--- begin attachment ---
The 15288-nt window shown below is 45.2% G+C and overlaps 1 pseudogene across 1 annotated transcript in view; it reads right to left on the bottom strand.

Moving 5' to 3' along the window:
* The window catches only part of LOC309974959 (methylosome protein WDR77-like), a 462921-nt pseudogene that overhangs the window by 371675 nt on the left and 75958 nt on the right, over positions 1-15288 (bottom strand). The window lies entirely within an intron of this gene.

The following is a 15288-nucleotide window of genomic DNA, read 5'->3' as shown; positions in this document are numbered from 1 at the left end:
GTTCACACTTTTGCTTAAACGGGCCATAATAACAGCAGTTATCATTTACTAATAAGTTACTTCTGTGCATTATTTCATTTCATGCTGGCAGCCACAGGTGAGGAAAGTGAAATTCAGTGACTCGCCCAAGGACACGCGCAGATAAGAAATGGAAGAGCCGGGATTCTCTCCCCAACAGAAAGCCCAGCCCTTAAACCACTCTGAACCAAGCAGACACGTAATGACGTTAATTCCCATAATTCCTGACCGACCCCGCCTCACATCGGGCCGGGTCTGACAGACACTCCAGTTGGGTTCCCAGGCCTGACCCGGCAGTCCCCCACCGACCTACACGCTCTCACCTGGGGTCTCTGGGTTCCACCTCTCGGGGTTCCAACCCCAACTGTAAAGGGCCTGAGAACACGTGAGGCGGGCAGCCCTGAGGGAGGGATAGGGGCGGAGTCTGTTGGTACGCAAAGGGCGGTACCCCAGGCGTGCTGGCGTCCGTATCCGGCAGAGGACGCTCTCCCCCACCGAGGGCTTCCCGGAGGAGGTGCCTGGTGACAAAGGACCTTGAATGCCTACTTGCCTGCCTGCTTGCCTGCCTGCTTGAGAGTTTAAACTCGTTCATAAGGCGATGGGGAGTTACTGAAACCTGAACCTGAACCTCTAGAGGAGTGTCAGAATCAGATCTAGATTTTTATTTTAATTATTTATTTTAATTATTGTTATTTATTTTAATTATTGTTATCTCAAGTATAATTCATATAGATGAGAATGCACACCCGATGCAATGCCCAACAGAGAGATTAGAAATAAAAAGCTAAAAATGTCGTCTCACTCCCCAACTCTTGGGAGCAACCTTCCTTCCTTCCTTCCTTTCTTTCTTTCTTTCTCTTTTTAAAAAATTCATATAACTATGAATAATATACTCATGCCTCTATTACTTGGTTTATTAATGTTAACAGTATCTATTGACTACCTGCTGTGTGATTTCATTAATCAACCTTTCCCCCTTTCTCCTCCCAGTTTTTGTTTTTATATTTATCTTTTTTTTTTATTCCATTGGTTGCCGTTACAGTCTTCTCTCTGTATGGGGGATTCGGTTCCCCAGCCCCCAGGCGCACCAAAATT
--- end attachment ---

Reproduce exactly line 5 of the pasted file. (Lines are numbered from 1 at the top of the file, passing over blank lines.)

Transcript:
GTTCACACTTTTGCTTAAACGGGCCATAATAACAGCAGTTATCATTTACTAATAAGTTACTTCTGTGCATTATTTCATTTCATGCTGGCAGCCACAGGTGAGGAAAGTGAAATTCAGTGACTCGCCCAAGGACACGCGCAGATAAGAAATGGAAGAGCCGGGATTCTCTCCCCAACAGAAAGCCCAGCCCTTAAACCACTCTGAACCAAGCAGACACGTAATGACGTTAATTCCCATAATTCCTGACCGACCCCGCCTCACATCGGGCCGGGTCTGACAGACACTCCAGTTGGGTTCCCAGGCCTGACCCGGCAGTCCCCCACCGACCTACACGCTCTCACCTGGGGTCTCTGGGTTCCACCTCTCGGGGTTCCAACCCCAACTGTAAAGGGCCTGAGAACACGTGAGGCGGGCAGCCCTGAGGGAGGGATAGGGGCGGAGTCTGTTGGTACGCAAAGGGCGGTACCCCAGGCGTGCTGGCGTCCGTATCCGGCAGAGGACGCTCTCCCCCACCGAGGGCTTCCCGGAGGAGGTGCCTGGTGACAAAGGACCTTGAATGCCTACTTGCCTGCCTGCTTGCCTGCCTGCTTGAGAGTTTAAACTCGTTCATAAGGCGATGGGGAGTTACTGAAACCTGAACCTGAACCTCTAGAGGAGTGTCAGAATCAGATCTAGATTTTTATTTTAATTATTTATTTTAATTATTGTTATTTATTTTAATTATTGTTATCTCAAGTATAATTCATATAGATGAGAATGCACACCCGATGCAATGCCCAACAGAGAGATTAGAAATAAAAAGCTAAAAATGTCGTCTCACTCCCCAACTCTTGGGAGCAACCTTCCTTCCTTCCTTCCTTTCTTTCTTTCTTTCTCTTTTTAAAAAATTCATATAACTATGAATAATATACTCATGCCTCTATTACTTGGTTTATTAATGTTAACAGTATCTATTGACTACCTGCTGTGTGATTTCATTAATCAACCTTTCCCCCTTTCTCCTCCCAGTTTTTGTTTTTATATTTATCTTTTTTTTTTATTCCATTGGTTGCCGTTACAGTCTTCTCTCTGTATGGGGGATTCGGTTCCCCAGCCCCCAGGCGCACCAAAATT